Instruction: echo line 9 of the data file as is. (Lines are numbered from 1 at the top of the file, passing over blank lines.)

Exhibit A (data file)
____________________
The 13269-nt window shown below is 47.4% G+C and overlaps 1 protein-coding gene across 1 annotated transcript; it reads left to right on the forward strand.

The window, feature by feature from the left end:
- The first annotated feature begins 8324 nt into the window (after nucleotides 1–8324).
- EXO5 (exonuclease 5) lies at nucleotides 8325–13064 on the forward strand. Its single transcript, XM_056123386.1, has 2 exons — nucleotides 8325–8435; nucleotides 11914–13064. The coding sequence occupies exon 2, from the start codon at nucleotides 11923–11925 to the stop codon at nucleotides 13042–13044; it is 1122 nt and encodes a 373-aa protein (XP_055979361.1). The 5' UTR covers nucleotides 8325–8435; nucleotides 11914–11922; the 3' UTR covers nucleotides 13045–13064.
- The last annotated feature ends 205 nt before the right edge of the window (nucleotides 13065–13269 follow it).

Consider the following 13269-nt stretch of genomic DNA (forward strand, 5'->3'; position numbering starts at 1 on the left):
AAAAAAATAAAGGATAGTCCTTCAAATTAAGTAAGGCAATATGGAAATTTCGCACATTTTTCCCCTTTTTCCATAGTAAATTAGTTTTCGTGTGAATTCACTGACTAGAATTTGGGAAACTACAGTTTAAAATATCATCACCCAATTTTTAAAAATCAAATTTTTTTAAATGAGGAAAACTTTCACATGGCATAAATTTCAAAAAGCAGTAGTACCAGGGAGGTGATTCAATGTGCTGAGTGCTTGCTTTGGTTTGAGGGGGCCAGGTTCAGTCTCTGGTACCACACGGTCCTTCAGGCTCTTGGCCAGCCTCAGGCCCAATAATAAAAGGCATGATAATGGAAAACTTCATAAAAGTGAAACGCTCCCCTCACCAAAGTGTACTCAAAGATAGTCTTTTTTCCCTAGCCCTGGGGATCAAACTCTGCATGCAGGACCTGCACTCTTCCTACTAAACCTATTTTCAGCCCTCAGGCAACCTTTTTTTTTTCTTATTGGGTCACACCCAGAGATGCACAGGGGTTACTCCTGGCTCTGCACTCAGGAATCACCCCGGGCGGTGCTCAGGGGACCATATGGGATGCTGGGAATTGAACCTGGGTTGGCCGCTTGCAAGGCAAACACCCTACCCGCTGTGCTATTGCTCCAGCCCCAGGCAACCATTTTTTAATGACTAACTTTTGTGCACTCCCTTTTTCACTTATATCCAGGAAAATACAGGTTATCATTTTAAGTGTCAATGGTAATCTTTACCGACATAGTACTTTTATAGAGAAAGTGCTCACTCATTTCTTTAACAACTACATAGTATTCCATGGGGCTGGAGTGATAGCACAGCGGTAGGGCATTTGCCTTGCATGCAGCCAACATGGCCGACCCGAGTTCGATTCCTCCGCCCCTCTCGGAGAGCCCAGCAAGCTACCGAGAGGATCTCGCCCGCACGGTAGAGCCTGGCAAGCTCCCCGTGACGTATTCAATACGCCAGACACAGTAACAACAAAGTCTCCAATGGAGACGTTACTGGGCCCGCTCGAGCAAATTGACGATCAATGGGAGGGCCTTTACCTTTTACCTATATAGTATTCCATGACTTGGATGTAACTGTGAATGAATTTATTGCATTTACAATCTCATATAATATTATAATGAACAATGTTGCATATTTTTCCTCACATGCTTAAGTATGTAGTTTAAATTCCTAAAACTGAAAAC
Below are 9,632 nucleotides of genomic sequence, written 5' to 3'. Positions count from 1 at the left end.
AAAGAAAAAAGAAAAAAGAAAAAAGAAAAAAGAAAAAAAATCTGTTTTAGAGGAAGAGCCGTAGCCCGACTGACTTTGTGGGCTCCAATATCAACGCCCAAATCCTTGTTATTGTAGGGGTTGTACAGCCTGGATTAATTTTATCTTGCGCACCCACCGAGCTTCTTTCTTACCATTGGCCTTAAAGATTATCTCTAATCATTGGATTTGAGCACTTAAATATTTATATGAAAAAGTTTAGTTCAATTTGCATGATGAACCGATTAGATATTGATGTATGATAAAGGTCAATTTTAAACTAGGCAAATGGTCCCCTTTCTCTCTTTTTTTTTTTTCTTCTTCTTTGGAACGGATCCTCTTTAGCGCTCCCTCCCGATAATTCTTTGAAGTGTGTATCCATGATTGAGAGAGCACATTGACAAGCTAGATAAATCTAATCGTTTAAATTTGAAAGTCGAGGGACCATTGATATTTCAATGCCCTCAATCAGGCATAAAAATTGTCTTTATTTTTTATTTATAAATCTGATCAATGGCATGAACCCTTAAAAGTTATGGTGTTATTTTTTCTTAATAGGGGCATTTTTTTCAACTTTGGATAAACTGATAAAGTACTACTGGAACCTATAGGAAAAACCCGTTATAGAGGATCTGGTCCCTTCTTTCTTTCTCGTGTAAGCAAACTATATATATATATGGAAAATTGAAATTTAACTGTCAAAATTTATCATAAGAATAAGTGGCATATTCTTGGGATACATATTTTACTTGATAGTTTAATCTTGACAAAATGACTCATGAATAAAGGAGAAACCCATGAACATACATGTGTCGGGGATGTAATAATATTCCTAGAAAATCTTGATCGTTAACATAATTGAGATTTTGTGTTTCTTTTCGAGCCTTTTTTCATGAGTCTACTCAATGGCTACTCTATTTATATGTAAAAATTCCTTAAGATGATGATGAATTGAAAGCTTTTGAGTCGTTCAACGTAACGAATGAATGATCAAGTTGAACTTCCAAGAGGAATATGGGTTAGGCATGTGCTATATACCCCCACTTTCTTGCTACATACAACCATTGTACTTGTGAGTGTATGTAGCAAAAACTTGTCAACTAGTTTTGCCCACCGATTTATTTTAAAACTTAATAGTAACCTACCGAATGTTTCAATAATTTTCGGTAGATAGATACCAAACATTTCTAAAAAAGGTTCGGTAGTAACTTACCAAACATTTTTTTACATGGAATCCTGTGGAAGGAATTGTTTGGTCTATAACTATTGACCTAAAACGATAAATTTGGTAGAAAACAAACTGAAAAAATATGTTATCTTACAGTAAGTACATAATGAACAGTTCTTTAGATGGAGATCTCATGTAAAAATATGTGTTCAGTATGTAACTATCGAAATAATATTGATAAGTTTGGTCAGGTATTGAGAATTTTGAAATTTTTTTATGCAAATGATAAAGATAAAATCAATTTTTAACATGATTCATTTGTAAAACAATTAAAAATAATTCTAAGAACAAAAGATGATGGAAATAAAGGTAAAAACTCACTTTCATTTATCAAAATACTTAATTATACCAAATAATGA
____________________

AAAGAAAAAAGAAAAAAGAAAAAAGAAAAAAGAAAAAAAATCTGTTTTAGAGGAAGAGCCGTAGCCCGACTGACTTTGTGGGCTCCAATATCAACGCCCAAATCCTTGTTATTGTAGGGGTTGTACAGCCTGGATTAATTTTATCTTGCGCACCCACCGAGCTTCTTTCTTACCATTGGCCTTAAAGATTATCTCTAATCATTGGATTTGAGCACTTAAATATTTATATGAAAAAGTTTAGTTCAATTTGCATGATGAACCGATTAGATATTGATGTATGATAAAGGTCAATTTTAAACTAGGCAAATGGTCCCCTTTCTCTCTTTTTTTTTTTTCTTCTTCTTTGGAACGGATCCTCTTTAGCGCTCCCTCCCGATAATTCTTTGAAGTGTGTATCCATGATTGAGAGAGCACATTGACAAGCTAGATAAATCTAATCGTTTAAATTTGAAAGTCGAGGGACCATTGATATTTCAATGCCCTCAATCAGGCATAAAAATTGTCTTTATTTTTTATTTATAAATCTGATCAATGGCATGAACCCTTAAAAGTTATGGTGTTATTTTTTCTTAATAGGGGCATTTTTTTCAACTTTGGATAAACTGATAAAGTACTACTGGAACCTATAGGAAAAACCCGTTATAGAGGATCTGGTCCCTTCTTTCTTTCTCGTGTAAGCAAACTATATATATATATGGAAAATTGAAATTTAACTGTCAAAATTTATCATAAGAATAAGTGGCATATTCTTGGGATACATATTTTACTTGATAGTTTAATCTTGACAAAATGACTCATGAATAAAGGAGAAACCCATGAACATACATGTGTCGGGGATGTAATAATATTCCTAGAAAATCTTGATCGTTAACATAATTGAGATTTTGTGTTTCTTTTCGAGCCTTTTTTCATGAGTCTACTCAATGGCTACTCTATTTATATGTAAAAATTCCTTAAGATGATGATGAATTGAAAGCTTTTGAGTCGTTCAACGTAACGAATGAATGATCAAGTTGAACTTCCAAGAGGAATATGGGTTAGGCATGTGCTATATACCCCCACTTTCTTGCTACATACAACCATTGTACTTGTGAGTGTATGTAGCAAAAACTTGTCAACTAGTTTTGCCCACCGATTTATTTTAAAACTTAATAGTAACCTACCGAATGTTTCAATAATTTTCGGTAGATAGATACCAAACATTTCTAAAAAAGGTTCGGTAGTAACTTACCAAACATTTTTTTACATGGAATCCTGTGGAAGGAATTGTTTGGTCTATAACTATTGACCTAAAACGATAAATTTGGTAGAAAACAAACTGAAAAAATATGTTATCTTACAGTAAGTACATAATGAACAGTTCTTTAGATGGAGATCTCATGTAAAAATATGTGTTCAGTATGTAACTATCGAAATAATATTGATAAGTTTGGTCAGGTATTGAGAATTTTGAAATTTTTTTATGCAAATGATAAAGATAAAATCAATTTTTAACATGATTCATTTGTAAAACAATTAAAAATAATTCTAAGAACAAAAGATGATGGAAATAAAGGTAAAAACTCACTTTCATTTATCAAAATACTTAATTATACCAAATAATGA